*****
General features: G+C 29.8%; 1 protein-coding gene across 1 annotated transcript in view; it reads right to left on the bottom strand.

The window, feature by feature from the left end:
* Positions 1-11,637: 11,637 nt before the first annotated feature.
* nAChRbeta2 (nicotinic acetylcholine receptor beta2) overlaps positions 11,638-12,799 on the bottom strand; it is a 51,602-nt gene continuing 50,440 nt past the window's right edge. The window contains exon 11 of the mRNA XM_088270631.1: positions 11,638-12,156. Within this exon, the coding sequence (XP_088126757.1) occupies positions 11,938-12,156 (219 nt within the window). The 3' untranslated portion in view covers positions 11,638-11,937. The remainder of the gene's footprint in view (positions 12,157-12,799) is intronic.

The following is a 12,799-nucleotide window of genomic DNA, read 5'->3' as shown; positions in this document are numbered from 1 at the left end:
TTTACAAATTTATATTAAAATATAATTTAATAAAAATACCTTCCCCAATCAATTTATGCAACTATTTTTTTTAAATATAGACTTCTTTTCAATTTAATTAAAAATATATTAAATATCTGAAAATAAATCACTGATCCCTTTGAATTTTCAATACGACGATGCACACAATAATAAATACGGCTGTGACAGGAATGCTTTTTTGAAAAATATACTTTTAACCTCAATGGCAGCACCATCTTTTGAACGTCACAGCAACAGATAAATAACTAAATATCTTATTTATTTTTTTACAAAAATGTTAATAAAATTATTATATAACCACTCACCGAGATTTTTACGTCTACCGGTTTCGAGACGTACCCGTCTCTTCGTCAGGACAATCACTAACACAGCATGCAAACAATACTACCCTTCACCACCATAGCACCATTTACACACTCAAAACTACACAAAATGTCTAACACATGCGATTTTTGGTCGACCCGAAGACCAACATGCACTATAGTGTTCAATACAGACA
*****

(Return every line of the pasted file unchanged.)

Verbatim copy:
General features: G+C 29.8%; 1 protein-coding gene across 1 annotated transcript in view; it reads right to left on the bottom strand.

The window, feature by feature from the left end:
* Positions 1-11,637: 11,637 nt before the first annotated feature.
* nAChRbeta2 (nicotinic acetylcholine receptor beta2) overlaps positions 11,638-12,799 on the bottom strand; it is a 51,602-nt gene continuing 50,440 nt past the window's right edge. The window contains exon 11 of the mRNA XM_088270631.1: positions 11,638-12,156. Within this exon, the coding sequence (XP_088126757.1) occupies positions 11,938-12,156 (219 nt within the window). The 3' untranslated portion in view covers positions 11,638-11,937. The remainder of the gene's footprint in view (positions 12,157-12,799) is intronic.

The following is a 12,799-nucleotide window of genomic DNA, read 5'->3' as shown; positions in this document are numbered from 1 at the left end:
TTTACAAATTTATATTAAAATATAATTTAATAAAAATACCTTCCCCAATCAATTTATGCAACTATTTTTTTTAAATATAGACTTCTTTTCAATTTAATTAAAAATATATTAAATATCTGAAAATAAATCACTGATCCCTTTGAATTTTCAATACGACGATGCACACAATAATAAATACGGCTGTGACAGGAATGCTTTTTTGAAAAATATACTTTTAACCTCAATGGCAGCACCATCTTTTGAACGTCACAGCAACAGATAAATAACTAAATATCTTATTTATTTTTTTACAAAAATGTTAATAAAATTATTATATAACCACTCACCGAGATTTTTACGTCTACCGGTTTCGAGACGTACCCGTCTCTTCGTCAGGACAATCACTAACACAGCATGCAAACAATACTACCCTTCACCACCATAGCACCATTTACACACTCAAAACTACACAAAATGTCTAACACATGCGATTTTTGGTCGACCCGAAGACCAACATGCACTATAGTGTTCAATACAGACA